In our interview last year, Revzilla fit consultant and blogger Joanne Donn told me that she didn’t think much about her motorcycle gear until she started taking longer rides.
As you ride more you start to identify needs, and then you start to look beyond your snow jacket and beyond your sneakers, because now they’re not cutting it anymore.”
My experience has been absolutely the same. For years, I got by on short rides with my Bell Vortex helmet and non-motorcycle boots. But when I took my trip to Canada last year, I knew it was time to upgrade.
I bought a new helmet right away, stepping up to a sleek and lightweight Shoei RF-1200. Motorcycle boots were a new world to me, though, so I dragged my feet a bit (ha!).
Until then, the only moto-specific shoes I had were my TCX X-Streets. These CE-rated sneakers gave me an extra boost of protection over regular shoes, but weren’t all that comfortable. Most days, I got by with my casual lace-up boots.
But with my FZ-07, 150+ mile days were becoming second nature, and I needed boots that did more than just protect my feet. I needed performance.
Why do we need motorcycle-specific footwear?
Obviously, motorcycle boots are made to protect our feet — and they do need it.
While riding, our feet and legs are perfectly positioned to get pinned underneath a vehicle or crushed in a side impact. In fact, lower extremity injuries are the most common kind of non-fatal motorcycle crash injury.
Like other types of motorcycle gear, motorcycle boots are designed to withstand abrasion and impact. But because of the risk of crushing or twisting, they are also designed to hold their shape, known as transverse rigidity.
Footwear, though, is an interesting category. A pair of thick leather work boots with hefty soles could provide protection in a crash — not as much as race boots, but definitely more than sneakers.
But, as I’ve learned, motorcycle footwear isn’t just designed for protection — it’s designed for riding.
What I wanted in a motorcycle boot
One of my biggest issues on my Canada trip was heel and arch strain. My casual boots didn’t give my heels near enough support in the riding position, so by the end of the trip my heels and arches were screaming.
True motorcycle footwear, on the other hand, is shaped to keep your feet comfortable and supported while on the footpegs. It’s why motorcycle boots generally aren’t very comfortable to walk in.
Also, I learned from Joanne Donn that boots can be a powerful tool for shorter riders. Joanne (who is only five foot two) says good motorcycle boots are one of the key reasons she’s able to ride tall liter bikes with confidence.
I can’t flat-foot my FZ, which isn’t a problem for me, but I knew grippier soles would increase my confidence. Plus, my husband recently bought a tall DRZ, and I wanted boots that would help me rip around on it from time to time 🙂
Finally, I wanted boots that would be appropriate for year-round riding in the PNW, which meant I needed a good combination of waterproofing and breathability.
My choice: TCX Women’s Explorer EVO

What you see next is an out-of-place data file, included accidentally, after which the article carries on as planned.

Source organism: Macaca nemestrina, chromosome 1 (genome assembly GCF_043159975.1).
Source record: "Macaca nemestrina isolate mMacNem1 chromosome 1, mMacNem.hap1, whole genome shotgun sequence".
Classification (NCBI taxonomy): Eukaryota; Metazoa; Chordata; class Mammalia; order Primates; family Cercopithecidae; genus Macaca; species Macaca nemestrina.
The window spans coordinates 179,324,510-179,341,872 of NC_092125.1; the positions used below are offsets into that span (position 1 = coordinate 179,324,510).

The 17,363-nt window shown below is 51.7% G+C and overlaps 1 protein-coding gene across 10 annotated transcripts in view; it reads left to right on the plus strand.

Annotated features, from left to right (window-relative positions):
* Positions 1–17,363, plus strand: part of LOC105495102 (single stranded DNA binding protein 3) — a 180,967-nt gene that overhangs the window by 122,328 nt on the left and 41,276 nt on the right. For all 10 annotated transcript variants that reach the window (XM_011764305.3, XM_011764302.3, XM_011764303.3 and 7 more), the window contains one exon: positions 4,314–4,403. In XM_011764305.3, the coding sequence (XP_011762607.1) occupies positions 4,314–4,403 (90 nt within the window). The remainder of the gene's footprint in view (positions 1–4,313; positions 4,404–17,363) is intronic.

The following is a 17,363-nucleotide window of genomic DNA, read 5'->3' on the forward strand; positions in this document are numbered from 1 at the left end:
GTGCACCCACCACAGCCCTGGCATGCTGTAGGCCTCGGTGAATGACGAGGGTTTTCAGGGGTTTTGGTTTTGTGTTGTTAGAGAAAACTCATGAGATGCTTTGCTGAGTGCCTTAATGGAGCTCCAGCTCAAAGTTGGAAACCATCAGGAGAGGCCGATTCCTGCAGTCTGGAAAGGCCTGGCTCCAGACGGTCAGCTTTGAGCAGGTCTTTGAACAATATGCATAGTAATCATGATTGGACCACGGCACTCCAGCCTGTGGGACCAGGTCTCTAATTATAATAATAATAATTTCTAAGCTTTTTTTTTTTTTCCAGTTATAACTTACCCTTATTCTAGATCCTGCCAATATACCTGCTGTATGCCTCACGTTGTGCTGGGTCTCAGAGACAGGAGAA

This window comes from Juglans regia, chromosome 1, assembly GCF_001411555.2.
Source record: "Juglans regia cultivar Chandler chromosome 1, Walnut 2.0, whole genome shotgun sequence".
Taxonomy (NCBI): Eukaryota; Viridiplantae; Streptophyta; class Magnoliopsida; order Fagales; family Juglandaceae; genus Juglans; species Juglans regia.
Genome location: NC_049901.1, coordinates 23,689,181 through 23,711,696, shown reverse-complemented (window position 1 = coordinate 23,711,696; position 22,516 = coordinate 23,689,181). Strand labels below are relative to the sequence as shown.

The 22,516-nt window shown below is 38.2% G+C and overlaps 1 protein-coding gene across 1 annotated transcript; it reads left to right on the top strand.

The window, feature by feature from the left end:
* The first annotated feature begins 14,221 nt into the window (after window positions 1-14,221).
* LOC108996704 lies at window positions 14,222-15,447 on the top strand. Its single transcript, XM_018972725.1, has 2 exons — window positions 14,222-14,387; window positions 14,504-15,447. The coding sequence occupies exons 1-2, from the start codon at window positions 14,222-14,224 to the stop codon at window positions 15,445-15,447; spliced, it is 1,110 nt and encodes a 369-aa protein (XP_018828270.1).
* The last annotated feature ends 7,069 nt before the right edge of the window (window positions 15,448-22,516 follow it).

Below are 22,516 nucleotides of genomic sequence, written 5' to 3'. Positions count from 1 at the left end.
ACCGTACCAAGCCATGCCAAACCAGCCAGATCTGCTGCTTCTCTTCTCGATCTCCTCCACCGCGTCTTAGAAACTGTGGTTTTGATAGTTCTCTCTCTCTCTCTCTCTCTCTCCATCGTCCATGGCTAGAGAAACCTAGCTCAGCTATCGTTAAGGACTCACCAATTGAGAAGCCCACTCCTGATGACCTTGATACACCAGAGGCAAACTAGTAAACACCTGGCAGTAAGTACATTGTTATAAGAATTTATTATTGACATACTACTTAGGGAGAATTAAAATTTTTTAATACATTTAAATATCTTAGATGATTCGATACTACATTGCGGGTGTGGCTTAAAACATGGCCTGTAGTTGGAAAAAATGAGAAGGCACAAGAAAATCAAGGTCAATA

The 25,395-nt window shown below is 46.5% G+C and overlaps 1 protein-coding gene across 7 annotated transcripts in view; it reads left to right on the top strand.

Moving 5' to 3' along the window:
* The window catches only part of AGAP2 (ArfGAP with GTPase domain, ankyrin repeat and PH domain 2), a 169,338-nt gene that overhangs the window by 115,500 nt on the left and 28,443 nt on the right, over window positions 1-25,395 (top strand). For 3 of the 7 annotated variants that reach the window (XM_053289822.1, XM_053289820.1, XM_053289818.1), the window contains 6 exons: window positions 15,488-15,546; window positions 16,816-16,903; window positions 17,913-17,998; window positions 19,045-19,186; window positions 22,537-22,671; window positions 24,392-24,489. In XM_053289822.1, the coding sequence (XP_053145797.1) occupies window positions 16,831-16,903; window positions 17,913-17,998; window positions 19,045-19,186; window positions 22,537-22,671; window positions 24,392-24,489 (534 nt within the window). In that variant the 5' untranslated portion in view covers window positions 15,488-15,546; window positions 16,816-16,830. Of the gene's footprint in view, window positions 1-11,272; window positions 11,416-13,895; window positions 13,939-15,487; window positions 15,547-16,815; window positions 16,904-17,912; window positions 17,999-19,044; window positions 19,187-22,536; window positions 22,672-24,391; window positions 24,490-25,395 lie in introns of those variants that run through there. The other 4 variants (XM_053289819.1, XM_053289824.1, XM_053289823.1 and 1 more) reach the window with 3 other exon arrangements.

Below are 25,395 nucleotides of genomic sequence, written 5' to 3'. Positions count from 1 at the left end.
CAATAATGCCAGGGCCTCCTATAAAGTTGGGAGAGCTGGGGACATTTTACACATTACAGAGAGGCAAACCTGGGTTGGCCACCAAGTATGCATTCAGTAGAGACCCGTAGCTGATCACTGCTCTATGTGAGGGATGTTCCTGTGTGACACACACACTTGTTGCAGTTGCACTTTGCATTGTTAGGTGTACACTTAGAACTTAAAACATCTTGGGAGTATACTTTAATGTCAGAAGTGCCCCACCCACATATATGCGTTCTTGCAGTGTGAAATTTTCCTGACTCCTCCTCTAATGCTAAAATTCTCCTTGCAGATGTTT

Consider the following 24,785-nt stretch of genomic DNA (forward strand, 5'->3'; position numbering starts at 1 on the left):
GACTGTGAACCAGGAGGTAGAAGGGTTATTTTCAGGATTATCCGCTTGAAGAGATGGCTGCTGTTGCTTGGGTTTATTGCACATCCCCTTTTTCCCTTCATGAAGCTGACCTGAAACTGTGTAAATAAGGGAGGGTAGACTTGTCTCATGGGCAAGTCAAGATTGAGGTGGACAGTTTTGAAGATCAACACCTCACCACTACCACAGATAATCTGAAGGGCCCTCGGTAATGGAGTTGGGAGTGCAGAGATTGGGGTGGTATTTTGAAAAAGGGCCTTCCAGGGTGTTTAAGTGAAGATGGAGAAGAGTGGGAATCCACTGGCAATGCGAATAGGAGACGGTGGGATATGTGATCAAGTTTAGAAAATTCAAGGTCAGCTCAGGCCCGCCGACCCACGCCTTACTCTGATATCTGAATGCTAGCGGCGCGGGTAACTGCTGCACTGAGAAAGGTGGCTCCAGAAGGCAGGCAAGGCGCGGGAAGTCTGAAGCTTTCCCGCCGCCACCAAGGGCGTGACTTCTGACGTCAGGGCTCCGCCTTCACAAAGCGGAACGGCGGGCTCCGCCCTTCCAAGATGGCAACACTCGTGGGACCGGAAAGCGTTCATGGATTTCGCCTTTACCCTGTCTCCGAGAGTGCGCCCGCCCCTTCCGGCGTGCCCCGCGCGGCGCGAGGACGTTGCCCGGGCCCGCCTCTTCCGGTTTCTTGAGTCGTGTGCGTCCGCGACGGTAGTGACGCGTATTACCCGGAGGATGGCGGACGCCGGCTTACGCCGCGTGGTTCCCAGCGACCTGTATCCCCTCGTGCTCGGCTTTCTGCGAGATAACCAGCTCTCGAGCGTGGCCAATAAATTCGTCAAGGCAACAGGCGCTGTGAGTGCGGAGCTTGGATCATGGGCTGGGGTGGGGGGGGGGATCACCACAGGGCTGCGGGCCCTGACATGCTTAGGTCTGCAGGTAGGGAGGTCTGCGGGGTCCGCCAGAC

Armed with some research, I started shopping. I found a few pairs I liked, but was hesitant to commit… and then the TCX Women’s Explorer EVO boots went on closeout.
Immediately, I liked their clean lines, slim profile, and reflective detailing. And they had all the features on my list: designed for touring, grippy soles, breathable Gore-Tex waterproofing, and CE Level 2 certification.
At the $200 list price, the TCX Women’s Explorer EVO boots were already a solid buy. On closeout, they were a steal. When the boots arrived, I fell in love. They were perfect. Lightweight yet protective, with exactly the features I needed.
But when I put them on, I couldn’t quite tell… were they too loose? I wore the boots around the house for hours, tried on different socks, shifted my foot this way and that.
They felt comfortably snug in the ankle, but my foot seemed to have a bit too much wiggle room. The smaller size in these boots was already sold out, so I got nervous. Would I have to find another pair?
I messaged Joanne with my problem, and she came to the rescue with a stellar solution: try a thicker insole. In fifteen minutes I was at Target comparing Dr. Scholl’s. I got the thickest I could find, rushed home to put them in my boots… and they fit perfectly.
Interestingly, the same thing (in reverse) happened when I bought my Shoei: I thought the helmet was too small, but the fit expert at Beaverton Motorcycles swapped out the liner for a perfect fit.
Moral of the story? Don’t settle for a poor fit, because sometimes all it takes is a minor adjustment. Also, don’t be afraid to reach out to a fit expert — their advice can keep you safe and save you money 😉
Is it time for your first pair of “real” motorcycle boots?
I’m about a month and 600 miles into these boots, and I am thrilled. I feel more stable putting my feet down on the FZ now, and after four hours of riding I didn’t have any heel or arch strain.
Before buying these boots, I thought motorcycle boots would be too heavy or stiff, and would feel like overkill for my non-track riding. I couldn’t have been more wrong.
The TCX Explorer EVOs are wonderfully lightweight, and they even fit in with my casual-leaning motorcycle gear. Whether I’m on the FZ or KZ, they don’t look out of place in the slightest.
I also like how easy they are to get on and off, which makes them a perfect complement to my Stellar Moto jumpsuit.
For my fellow female riders, I’m sorry to say that all but one size in the women’s version is already sold out. (The men’s Explorer EVOs are still going strong, though!)
Regardless, if you’re a casual-boot rider like I was, I hope I’ve gotten you thinking about the benefits of motorcycle boots.
Now that I know what it’s like to wear true riding boot, I know I’m never going back.
For more information on motorcycle boots, I highly recommend Joanne’s intro guide.
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